Why Should You Go for Spiti to Ladakh Trek?

  • The exhilarating uphill journey towards Spiti, crossing two of the most important high passes in northern India-- Rohtang Pass at 3970 m and Kunzum La at 4551 m.
  • Soaking in the warmth and hospitality of Spitian household on the acclimatization break at Kaza for one day.
  • Exploring river gorges on the descent from Khibber to Dhumle.
  • Finding exquisite photo-ops in the barren cold desert landscape of Spiti and Ladakh.
  •  Exploring the chances of spotting the enigmatic population of Snow Leopards in the Khibber Sanctuary and Ladakh.
  • Ascending to the Parang La high pass.
  • Tracing the way to the origin of Para Chu River and the valley adjacent.
  • Crossing over on the other side of Spiti to the Changthang plateau amidst spectacular mountain views.
  • Accessing the greener side of the trek to Kayangdom, the habitat of ‘kyang’ or the typical wild asses of Ladakh.
  • Camping by the beatific Tso Moriri Lake.

How High is the Spiti to Ladakh Trek?

Beginning from Kaza at 3900 m, the highest point to be reached on the trek is at Parang La at 5577 m, and descending to Leh at 3,500 m.

When to Visit?

March to June, during the resplendent summers in the Spiti and Ladakh region is the most favorable time for making this trek, as the winters will be too harsh and the pathways overloaded with snow.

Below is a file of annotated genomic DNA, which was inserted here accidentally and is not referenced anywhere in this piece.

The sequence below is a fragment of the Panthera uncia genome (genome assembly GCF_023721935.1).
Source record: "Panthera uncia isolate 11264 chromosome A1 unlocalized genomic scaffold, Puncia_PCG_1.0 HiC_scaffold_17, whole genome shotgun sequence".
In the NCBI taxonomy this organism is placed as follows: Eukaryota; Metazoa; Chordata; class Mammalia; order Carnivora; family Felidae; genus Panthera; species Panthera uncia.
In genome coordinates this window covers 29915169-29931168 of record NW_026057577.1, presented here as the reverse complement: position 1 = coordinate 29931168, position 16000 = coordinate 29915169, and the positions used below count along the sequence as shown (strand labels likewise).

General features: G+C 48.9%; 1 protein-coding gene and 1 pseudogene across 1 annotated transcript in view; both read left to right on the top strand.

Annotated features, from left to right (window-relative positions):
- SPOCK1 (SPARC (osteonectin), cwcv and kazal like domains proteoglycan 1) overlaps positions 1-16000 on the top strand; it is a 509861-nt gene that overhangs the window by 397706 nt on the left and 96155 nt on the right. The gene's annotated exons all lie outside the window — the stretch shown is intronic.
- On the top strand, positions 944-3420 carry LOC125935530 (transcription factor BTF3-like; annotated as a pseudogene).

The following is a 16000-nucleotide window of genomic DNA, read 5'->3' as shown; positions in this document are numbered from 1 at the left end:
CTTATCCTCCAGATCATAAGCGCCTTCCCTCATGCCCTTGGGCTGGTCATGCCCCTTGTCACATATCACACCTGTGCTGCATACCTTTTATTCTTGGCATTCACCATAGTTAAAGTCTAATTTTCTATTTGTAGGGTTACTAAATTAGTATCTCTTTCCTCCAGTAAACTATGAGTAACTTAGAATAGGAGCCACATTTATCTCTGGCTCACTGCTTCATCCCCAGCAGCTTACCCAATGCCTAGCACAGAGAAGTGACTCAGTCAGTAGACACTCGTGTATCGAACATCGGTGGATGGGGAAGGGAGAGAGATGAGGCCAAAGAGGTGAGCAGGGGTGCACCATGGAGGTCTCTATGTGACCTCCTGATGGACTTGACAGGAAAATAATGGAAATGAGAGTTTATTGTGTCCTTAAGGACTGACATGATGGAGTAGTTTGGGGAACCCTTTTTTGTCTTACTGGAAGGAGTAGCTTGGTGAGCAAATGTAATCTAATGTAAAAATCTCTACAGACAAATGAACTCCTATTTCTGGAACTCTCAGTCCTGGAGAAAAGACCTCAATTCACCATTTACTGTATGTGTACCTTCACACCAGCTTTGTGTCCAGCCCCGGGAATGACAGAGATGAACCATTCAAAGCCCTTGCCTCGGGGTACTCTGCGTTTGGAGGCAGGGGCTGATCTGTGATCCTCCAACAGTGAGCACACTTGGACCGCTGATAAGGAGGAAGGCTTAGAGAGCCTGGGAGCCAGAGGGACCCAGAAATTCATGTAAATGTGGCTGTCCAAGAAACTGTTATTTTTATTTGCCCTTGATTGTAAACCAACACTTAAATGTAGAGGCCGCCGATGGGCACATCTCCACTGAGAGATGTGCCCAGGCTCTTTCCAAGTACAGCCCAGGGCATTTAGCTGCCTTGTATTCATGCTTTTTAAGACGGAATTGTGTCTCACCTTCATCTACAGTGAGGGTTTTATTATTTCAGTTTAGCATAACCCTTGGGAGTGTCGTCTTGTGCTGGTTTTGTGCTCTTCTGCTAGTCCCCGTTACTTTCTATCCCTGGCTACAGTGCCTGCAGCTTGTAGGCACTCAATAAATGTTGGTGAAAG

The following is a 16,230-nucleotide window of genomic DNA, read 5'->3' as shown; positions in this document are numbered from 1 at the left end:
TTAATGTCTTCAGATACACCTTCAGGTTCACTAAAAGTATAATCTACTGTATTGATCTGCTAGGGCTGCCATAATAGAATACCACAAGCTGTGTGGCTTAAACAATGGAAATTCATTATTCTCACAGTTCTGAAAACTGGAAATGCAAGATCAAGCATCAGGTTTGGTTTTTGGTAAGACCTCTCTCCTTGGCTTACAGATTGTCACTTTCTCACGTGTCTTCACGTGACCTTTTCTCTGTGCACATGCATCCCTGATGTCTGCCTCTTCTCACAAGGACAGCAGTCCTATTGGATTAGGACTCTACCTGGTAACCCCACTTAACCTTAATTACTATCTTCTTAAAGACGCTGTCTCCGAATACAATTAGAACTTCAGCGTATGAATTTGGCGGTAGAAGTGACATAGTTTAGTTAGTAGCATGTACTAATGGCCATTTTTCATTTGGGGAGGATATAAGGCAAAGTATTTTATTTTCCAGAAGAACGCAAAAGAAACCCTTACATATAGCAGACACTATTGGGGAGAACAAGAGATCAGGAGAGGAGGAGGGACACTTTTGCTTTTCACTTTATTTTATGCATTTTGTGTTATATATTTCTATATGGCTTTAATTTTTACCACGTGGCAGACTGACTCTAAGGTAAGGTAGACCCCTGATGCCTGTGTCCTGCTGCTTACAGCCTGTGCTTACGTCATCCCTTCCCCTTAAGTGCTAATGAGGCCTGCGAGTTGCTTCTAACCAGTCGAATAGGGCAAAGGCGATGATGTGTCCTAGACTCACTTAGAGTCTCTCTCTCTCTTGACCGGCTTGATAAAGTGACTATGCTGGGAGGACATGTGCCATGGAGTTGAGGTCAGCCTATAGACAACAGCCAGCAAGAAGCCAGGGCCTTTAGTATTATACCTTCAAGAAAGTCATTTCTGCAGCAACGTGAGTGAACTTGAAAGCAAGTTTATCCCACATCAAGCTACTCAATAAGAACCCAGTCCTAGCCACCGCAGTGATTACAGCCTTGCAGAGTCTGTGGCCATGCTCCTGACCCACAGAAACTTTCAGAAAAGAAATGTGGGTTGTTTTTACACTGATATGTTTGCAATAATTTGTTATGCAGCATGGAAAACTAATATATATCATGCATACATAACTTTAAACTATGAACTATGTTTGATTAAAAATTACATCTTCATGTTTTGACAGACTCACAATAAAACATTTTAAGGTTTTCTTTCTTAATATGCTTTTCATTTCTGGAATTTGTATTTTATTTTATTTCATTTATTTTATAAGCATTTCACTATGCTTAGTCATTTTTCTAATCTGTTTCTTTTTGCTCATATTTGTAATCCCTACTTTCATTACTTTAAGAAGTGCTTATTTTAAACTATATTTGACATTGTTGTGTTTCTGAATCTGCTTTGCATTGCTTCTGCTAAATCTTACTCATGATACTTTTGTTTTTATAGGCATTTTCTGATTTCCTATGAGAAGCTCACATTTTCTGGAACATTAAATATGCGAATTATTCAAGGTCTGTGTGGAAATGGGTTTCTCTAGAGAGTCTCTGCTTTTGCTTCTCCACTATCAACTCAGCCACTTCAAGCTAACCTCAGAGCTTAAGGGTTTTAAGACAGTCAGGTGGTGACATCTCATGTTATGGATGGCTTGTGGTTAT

How to Reach?

By Flight: The nearest airport to Spiti is in Bhuntar, near Kullu. The nearest international airport is Chandigarh Airport, located 522 km away.
By Rail: Jogindernagar is the nearest railhead to Spiti, though the one with better connectivity is Chandigarh railway station.
By Road: There are two routes by road to access Spiti, one via Kinnaur on Hindustan-Tibet highway, and another by Rohtang and Kunzum Pass via Manali.

Are There Any Shops Available?

You will not find many shops for gear or other utilities after leaving Kaza, though food supplies can be found at stores in the villages dotting the trek route.

What to Pack for Spiti to Ladakh Trek?

  • Large or medium size backpack, and a duffle side bag for extras
  • Water bottle
  • Sun hat
  • Warm cap
  • Base layers
  • Fleece jacket
  • Outer jacket
  • Rain jacket (essential for the monsoon months)
  • Sturdy trekking shoes and a pair of floaters
  • Flashlight
  • Trekking pants, several pairs
  • UV-protection glasses
  • Thermal socks

Is There Any Possibility of Altitude Sickness?

Altitude Sickness is not extremely probable on this trek, given there are sufficient number of days allotted for acclimatization. Rest and hydration on the journey are other decisive factors ensuring health on the trek. Prior fitness training is highly recommended on this moderately challenging trek.

How Busy Is the Spiti to Ladakh Trek?

One of the lesser known treks, the Spiti to Ladakh trek via Parang La does not remain very crowded, though you are likely to find abundant tourists in Kaza and Leh in the peak seasons.